In addition to that, we do see alcohol facilitate a lot of sexual assault cases within university setting. We know that students who live on campus in particular are at a higher risk of being sexually assaulted or sexually harassed. You get this kind of convergence of things that all exist within a university campus that are quite unique, but reflective of broader society. They seem to happen in this microcosm. So, universities are really the missing link right now in addressing sexual assault in Australia more broadly.
Q: What sort of measures and strategies have aided in creating safer campus environments in Australia? And how can students, faculty, and staff actively contribute to creating a safer campus?
A: Some of the things that we’ve seen that have created safer campuses have been really strong stances by universities in the sanctions they apply when people are found to have sexually assaulted a peer or a colleague. Firing a staff member who has sexually assaulted students is a really good way to go. Expelling students who sexually assault their peers is another really good way of addressing the issue. We know from the US that rapists may assault around six people on average before they’re caught, so when they’re caught, getting rid of them is probably a good idea. It’s also been good to see universities that have properly resourced their prevention education departments. Some universities do a lot better than others.
Another key thing that universities can do for their students, students’ families, and the broader community is to publicise how many reports of assaults that they receive every year. That’s usually a pretty good sign on how seriously they’re taking it.
We also just want to remind all students that you have a right to an education that’s free from sexual assault and sexual harassment. Your university has a responsibility to keep you safe on campus. I think a lot of students aren’t aware of their rights right now.
Q: What do you think universities in Australia could do to improve education and awareness about consent, healthy relationships, and sexual violence prevention?
A: We would love to see them actually use the experts that they have. Each university does have people who do research and violence prevention. Some of the best resources in the world are working in our universities. They could be developing the educational models that they know will work. Universities aren’t investing resources adequately within those prevention education spaces.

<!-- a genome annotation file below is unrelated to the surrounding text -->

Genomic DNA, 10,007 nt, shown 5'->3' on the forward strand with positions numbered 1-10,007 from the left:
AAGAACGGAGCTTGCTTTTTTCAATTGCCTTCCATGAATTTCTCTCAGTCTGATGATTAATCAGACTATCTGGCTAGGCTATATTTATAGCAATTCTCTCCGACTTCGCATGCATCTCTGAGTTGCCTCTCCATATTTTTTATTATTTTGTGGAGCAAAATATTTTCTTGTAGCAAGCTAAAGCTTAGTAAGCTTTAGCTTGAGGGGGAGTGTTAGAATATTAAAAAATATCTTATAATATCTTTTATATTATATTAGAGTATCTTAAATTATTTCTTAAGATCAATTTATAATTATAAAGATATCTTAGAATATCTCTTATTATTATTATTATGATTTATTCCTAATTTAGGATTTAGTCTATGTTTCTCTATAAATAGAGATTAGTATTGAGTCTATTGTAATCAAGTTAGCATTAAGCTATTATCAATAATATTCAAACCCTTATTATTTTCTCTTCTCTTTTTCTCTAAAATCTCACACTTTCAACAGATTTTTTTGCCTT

We would love to see students get proper, holistic, respectful relationship education and sexuality education that addresses everybody’s experience and isn’t just aimed at straight, able bodied people. We need to be able to talk more openly, especially with young adults about what good sex is, how that looks for everybody involved and being able to have those really open and adult conversations.
Q: How can universities in Australia better support and protect survivors of sexual assault and create a survivor-centred approach?
A: They can better support survivors by believing them. That’s step number one, and taking concrete action when somebody reports something to them.
We’re also not seeing them properly supporting student survivors to continue their education. Most of the students we work with, the main thing that they want to be able to do is just continue their education safely. They want to be able to go to campus and not be scared, they want to be able to graduate and they don’t want huge HECS debts because they’ve had to repeat classes. Students shouldn’t have to provide documentation every semester to get academic accommodations, because trauma is not something you heal from very quickly. Also, campuses right now around the country don’t have adequate counselling for their student bodies. And universities can absolutely afford to do that.
If universities were really coming at this problem with a trauma informed approach, they would start by believing survivors, and recognising that trauma has ongoing impacts.
Anyone who is experiencing an immediate crisis relating to sexual harassment or assault should call 000. If you are experiencing or at risk of sexual violence and need support, please call the Canberra Rape Crisis Centre on (02) 6287 3618 during office hours or vial their Crisis Line on (02) 6247 2525 (between 7am and 11pm). For the contact information of other national support services, please visit the National Association of Services Against Sexual Violence website: https://www.nasasv.org.au/support-directory
Resources for UC students including how to report an incident, support for survivors and UC’s policy and procedure on sexual misconduct can be found here: https://www.canberra.edu.au/safe-community/sexual-violence-information-and-resources